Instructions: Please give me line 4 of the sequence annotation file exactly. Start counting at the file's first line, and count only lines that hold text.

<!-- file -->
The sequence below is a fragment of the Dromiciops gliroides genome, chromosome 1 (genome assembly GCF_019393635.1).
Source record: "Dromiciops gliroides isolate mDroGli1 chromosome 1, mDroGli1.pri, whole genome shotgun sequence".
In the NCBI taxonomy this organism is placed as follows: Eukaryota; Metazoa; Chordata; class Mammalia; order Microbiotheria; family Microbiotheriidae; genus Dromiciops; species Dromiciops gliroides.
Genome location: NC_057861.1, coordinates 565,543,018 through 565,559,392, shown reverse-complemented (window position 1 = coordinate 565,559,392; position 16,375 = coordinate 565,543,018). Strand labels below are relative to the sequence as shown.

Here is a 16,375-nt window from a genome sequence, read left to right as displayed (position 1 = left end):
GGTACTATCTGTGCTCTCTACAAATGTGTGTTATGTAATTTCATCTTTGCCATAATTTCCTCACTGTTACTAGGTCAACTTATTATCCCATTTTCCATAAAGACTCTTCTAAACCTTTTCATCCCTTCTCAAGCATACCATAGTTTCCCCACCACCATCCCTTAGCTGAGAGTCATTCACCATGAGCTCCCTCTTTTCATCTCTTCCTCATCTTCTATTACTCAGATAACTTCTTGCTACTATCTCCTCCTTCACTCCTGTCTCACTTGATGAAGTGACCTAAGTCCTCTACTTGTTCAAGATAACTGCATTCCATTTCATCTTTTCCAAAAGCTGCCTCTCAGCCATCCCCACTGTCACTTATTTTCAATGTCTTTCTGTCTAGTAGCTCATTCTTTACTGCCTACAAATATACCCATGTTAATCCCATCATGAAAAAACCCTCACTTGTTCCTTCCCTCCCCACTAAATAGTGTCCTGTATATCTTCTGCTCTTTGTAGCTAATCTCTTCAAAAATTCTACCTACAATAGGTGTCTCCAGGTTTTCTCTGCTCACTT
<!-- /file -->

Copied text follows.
Genome location: NC_057861.1, coordinates 565,543,018 through 565,559,392, shown reverse-complemented (window position 1 = coordinate 565,559,392; position 16,375 = coordinate 565,543,018). Strand labels below are relative to the sequence as shown.